Start Up: Facebook beats privacy, DeepMind’s wrist slapped, the satellite revolution, and more

Face recognition unlocking looks likely to be included in the next iPhone. Photo by nicolasnova on Flickr.

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A selection of 8 links for you. Use them wisely. I’m @charlesarthur on Twitter. Observations and links welcome.

Facebook beats privacy lawsuit in US over user tracking • Yahoo Finance

Jonathan Stempel:


A US judge has dismissed nationwide litigation accusing Facebook Inc of tracking users’ internet activity even after they logged out of the social media website.

In a decision late on Friday, US District Judge Edward Davila in San Jose, California said the plaintiffs failed to show they had a reasonable expectation of privacy, or that they suffered any “realistic” economic harm or loss.

The plaintiffs claimed that Facebook violated federal and California privacy and wiretapping laws by storing cookies on their browsers that tracked when they visited outside websites containing Facebook “like” buttons.

But the judge said the plaintiffs could have taken steps to keep their browsing histories private, and failed to show that Menlo Park, California-based Facebook illegally “intercepted” or eavesdropped on their communications.

“The fact that a user’s web browser automatically sends the same information to both parties,” meaning Facebook and an outside website, “does not establish that one party intercepted the user’s communication with the other,” Davila wrote.


It’s your own fault, and also you should have known about it.
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Apple tests 3D face scanning to unlock next iPhone • Bloomberg

Mark Gurman:


Apple Inc. is working on a feature that will let you unlock your iPhone using your face instead of a fingerprint. 

For its redesigned iPhone, set to go on sale later this year, Apple is testing an improved security system that allows users to log in, authenticate payments, and launch secure apps by scanning their face, according to people familiar with the product. This is powered by a new 3-D sensor, added the people, who asked not to be identified discussing technology that’s still in development. The company is also testing eye scanning to augment the system, one of the people said.

The sensor’s speed and accuracy are focal points of the feature. It can scan a user’s face and unlock the iPhone within a few hundred milliseconds, the person said. It is designed to work even if the device is laying flat on a table, rather than just close up to the face. The feature is still being tested and may not appear with the new device. However, the intent is for it to replace the Touch ID fingerprint scanner, according to the person. An Apple spokesman declined to comment.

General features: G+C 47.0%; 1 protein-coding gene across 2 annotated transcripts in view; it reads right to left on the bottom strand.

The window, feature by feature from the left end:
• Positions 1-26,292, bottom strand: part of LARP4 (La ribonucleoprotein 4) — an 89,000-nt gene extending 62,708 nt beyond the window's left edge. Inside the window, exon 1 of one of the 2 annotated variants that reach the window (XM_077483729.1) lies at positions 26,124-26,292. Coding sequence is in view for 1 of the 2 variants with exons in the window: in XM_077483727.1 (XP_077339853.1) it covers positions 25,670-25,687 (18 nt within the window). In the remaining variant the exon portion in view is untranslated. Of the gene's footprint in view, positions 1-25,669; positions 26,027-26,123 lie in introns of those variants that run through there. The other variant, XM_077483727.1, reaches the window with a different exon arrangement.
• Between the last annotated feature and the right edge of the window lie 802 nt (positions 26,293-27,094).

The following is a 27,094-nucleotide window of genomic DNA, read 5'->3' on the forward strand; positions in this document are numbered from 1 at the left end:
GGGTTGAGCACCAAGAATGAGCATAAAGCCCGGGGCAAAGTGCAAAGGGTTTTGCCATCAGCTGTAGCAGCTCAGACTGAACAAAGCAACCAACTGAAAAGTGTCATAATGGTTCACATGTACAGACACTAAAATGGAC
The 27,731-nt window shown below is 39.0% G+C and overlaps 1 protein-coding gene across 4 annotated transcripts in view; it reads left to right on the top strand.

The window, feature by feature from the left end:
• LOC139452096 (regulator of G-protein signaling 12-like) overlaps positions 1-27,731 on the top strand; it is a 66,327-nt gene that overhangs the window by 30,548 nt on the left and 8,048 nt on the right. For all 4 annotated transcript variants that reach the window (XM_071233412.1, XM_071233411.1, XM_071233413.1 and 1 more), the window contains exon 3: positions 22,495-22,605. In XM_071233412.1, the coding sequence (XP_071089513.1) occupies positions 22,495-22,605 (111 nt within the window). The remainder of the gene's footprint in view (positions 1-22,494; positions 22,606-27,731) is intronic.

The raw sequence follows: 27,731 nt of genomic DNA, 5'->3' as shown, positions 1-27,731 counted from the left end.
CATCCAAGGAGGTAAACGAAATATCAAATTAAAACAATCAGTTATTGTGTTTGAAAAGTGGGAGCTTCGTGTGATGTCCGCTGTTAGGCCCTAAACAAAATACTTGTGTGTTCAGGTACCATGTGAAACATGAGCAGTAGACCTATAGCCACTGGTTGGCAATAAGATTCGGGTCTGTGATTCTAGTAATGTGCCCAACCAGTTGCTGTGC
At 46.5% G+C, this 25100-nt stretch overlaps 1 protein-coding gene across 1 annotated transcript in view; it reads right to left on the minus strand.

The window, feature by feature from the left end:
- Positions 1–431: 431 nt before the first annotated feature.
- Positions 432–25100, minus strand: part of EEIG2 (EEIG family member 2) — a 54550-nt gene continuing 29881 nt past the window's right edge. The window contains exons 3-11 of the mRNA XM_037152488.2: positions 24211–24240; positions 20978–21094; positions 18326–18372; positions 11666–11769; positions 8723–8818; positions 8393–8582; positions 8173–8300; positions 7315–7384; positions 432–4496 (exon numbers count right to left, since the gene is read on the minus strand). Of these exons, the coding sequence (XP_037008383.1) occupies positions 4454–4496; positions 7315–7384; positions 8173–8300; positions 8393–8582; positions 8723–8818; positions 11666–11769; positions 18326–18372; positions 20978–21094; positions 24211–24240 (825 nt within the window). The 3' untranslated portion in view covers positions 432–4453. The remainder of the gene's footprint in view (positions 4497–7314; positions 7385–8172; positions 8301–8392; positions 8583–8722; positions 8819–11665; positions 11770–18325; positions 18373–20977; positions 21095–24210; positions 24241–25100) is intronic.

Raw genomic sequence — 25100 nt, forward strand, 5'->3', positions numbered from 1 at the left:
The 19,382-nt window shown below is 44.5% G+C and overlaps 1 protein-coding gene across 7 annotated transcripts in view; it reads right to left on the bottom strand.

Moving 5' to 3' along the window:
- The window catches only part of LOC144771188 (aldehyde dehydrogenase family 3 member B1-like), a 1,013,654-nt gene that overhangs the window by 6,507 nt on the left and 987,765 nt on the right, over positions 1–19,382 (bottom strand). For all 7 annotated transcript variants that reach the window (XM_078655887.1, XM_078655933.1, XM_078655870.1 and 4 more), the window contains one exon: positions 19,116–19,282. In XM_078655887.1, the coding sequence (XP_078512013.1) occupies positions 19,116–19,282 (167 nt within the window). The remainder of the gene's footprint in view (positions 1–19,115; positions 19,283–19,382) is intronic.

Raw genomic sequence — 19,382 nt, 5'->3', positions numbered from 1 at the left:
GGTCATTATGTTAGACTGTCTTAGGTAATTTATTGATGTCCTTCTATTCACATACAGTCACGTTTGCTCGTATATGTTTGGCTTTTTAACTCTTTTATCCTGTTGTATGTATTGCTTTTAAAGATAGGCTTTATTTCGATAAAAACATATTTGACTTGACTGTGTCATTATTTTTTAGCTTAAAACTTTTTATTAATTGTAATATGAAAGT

Google has had face unlocking for a while in Android; it’s quite weird how this article doesn’t mention it, but does mention Samsung’s iris unlock. The 3D scan is going to be fun: will you have to waggle the phone? And – crucially not answered – will there still be TouchID unlock on the front face? If not, what happens to the Apple Pay double-click interaction? Welll…


The new device will have slimmer side bezels around the screen and eliminate the physical home button in favor of a virtual software-based button. Apple has faced challenges integrating the Touch ID fingerprint scanner into this new screen, people familiar with Apple’s work have said. Apple is also testing additional gestures, such as swiping across the center of the screen to launch actions, to replace the home button.


More on this story as it develops.
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Jelmer Verhoog on Twitter


@elonmusk Couldn’t wait 4 my #Model3, so made this AR app, what do you think?


This is astonishing – see what your new car will look like in your drive. Shadows too (though they’re not quite congruent with the sun’s position). ARKit is already looking like the most significant thing to happen on iOS for a while – though perhaps it gives good demo. But you can see it for architecture, kitchen/house design, and so on.
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The Information Commissioner, the Royal Free, and what we’ve learned • DeepMind

Mustafa Suleyman (co-founder) and Dominic King, clinical lead on Deepmind health: